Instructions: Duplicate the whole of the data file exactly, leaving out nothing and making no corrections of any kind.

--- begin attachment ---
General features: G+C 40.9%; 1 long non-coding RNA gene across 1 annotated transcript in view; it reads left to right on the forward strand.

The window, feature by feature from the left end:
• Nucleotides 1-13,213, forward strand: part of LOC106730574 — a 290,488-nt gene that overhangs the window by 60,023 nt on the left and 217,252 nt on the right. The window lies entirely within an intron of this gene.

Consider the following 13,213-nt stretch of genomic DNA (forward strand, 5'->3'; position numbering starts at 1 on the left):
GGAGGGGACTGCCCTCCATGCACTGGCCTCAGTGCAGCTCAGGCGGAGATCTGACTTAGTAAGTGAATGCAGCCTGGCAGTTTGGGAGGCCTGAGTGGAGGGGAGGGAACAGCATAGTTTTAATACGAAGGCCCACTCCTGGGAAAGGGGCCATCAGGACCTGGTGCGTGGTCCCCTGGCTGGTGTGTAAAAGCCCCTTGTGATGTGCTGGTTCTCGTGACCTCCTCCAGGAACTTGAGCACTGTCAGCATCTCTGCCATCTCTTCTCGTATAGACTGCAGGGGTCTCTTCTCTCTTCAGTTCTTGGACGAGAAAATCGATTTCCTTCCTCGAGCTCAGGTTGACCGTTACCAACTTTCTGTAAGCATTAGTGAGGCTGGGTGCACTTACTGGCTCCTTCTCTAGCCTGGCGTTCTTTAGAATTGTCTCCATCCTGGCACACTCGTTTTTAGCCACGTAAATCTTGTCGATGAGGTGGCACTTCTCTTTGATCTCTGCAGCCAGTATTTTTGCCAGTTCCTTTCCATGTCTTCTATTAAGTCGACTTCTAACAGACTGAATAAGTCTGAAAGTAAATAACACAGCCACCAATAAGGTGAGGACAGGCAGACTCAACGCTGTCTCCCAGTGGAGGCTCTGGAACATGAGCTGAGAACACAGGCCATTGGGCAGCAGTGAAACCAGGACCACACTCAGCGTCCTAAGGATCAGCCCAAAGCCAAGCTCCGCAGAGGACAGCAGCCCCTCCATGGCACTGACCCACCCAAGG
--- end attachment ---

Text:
General features: G+C 40.9%; 1 long non-coding RNA gene across 1 annotated transcript in view; it reads left to right on the forward strand.

The window, feature by feature from the left end:
• Nucleotides 1-13,213, forward strand: part of LOC106730574 — a 290,488-nt gene that overhangs the window by 60,023 nt on the left and 217,252 nt on the right. The window lies entirely within an intron of this gene.

Consider the following 13,213-nt stretch of genomic DNA (forward strand, 5'->3'; position numbering starts at 1 on the left):
GGAGGGGACTGCCCTCCATGCACTGGCCTCAGTGCAGCTCAGGCGGAGATCTGACTTAGTAAGTGAATGCAGCCTGGCAGTTTGGGAGGCCTGAGTGGAGGGGAGGGAACAGCATAGTTTTAATACGAAGGCCCACTCCTGGGAAAGGGGCCATCAGGACCTGGTGCGTGGTCCCCTGGCTGGTGTGTAAAAGCCCCTTGTGATGTGCTGGTTCTCGTGACCTCCTCCAGGAACTTGAGCACTGTCAGCATCTCTGCCATCTCTTCTCGTATAGACTGCAGGGGTCTCTTCTCTCTTCAGTTCTTGGACGAGAAAATCGATTTCCTTCCTCGAGCTCAGGTTGACCGTTACCAACTTTCTGTAAGCATTAGTGAGGCTGGGTGCACTTACTGGCTCCTTCTCTAGCCTGGCGTTCTTTAGAATTGTCTCCATCCTGGCACACTCGTTTTTAGCCACGTAAATCTTGTCGATGAGGTGGCACTTCTCTTTGATCTCTGCAGCCAGTATTTTTGCCAGTTCCTTTCCATGTCTTCTATTAAGTCGACTTCTAACAGACTGAATAAGTCTGAAAGTAAATAACACAGCCACCAATAAGGTGAGGACAGGCAGACTCAACGCTGTCTCCCAGTGGAGGCTCTGGAACATGAGCTGAGAACACAGGCCATTGGGCAGCAGTGAAACCAGGACCACACTCAGCGTCCTAAGGATCAGCCCAAAGCCAAGCTCCGCAGAGGACAGCAGCCCCTCCATGGCACTGACCCACCCAAGG